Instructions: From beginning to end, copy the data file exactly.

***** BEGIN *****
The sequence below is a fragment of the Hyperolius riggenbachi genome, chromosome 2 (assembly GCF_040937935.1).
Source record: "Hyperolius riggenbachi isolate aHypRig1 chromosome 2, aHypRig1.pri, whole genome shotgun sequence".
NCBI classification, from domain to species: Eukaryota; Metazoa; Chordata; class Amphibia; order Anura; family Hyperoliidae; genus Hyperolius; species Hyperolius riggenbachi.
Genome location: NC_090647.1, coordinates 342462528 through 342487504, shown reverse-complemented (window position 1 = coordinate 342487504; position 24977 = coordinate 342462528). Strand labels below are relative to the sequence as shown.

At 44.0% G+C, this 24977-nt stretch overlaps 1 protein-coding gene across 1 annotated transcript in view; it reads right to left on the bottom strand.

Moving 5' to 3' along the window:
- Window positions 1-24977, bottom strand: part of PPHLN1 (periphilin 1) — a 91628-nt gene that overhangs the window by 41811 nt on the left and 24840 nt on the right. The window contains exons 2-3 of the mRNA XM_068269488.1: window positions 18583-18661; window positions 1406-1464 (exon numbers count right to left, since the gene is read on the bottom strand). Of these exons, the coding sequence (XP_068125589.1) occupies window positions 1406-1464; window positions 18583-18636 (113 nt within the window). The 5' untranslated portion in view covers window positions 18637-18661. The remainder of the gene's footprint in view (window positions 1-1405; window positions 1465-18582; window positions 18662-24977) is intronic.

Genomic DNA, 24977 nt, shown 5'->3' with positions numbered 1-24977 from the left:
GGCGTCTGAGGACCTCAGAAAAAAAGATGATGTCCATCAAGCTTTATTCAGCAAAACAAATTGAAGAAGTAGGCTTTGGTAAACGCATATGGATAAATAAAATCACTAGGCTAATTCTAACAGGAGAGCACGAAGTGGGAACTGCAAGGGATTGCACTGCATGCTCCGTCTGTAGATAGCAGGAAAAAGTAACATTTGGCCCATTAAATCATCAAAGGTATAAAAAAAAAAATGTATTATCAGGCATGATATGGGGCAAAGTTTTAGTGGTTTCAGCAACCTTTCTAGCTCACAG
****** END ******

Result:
The sequence below is a fragment of the Hyperolius riggenbachi genome, chromosome 2 (assembly GCF_040937935.1).
Source record: "Hyperolius riggenbachi isolate aHypRig1 chromosome 2, aHypRig1.pri, whole genome shotgun sequence".
NCBI classification, from domain to species: Eukaryota; Metazoa; Chordata; class Amphibia; order Anura; family Hyperoliidae; genus Hyperolius; species Hyperolius riggenbachi.
Genome location: NC_090647.1, coordinates 342462528 through 342487504, shown reverse-complemented (window position 1 = coordinate 342487504; position 24977 = coordinate 342462528). Strand labels below are relative to the sequence as shown.

At 44.0% G+C, this 24977-nt stretch overlaps 1 protein-coding gene across 1 annotated transcript in view; it reads right to left on the bottom strand.

Moving 5' to 3' along the window:
- Window positions 1-24977, bottom strand: part of PPHLN1 (periphilin 1) — a 91628-nt gene that overhangs the window by 41811 nt on the left and 24840 nt on the right. The window contains exons 2-3 of the mRNA XM_068269488.1: window positions 18583-18661; window positions 1406-1464 (exon numbers count right to left, since the gene is read on the bottom strand). Of these exons, the coding sequence (XP_068125589.1) occupies window positions 1406-1464; window positions 18583-18636 (113 nt within the window). The 5' untranslated portion in view covers window positions 18637-18661. The remainder of the gene's footprint in view (window positions 1-1405; window positions 1465-18582; window positions 18662-24977) is intronic.

Genomic DNA, 24977 nt, shown 5'->3' with positions numbered 1-24977 from the left:
GGCGTCTGAGGACCTCAGAAAAAAAGATGATGTCCATCAAGCTTTATTCAGCAAAACAAATTGAAGAAGTAGGCTTTGGTAAACGCATATGGATAAATAAAATCACTAGGCTAATTCTAACAGGAGAGCACGAAGTGGGAACTGCAAGGGATTGCACTGCATGCTCCGTCTGTAGATAGCAGGAAAAAGTAACATTTGGCCCATTAAATCATCAAAGGTATAAAAAAAAAAATGTATTATCAGGCATGATATGGGGCAAAGTTTTAGTGGTTTCAGCAACCTTTCTAGCTCACAG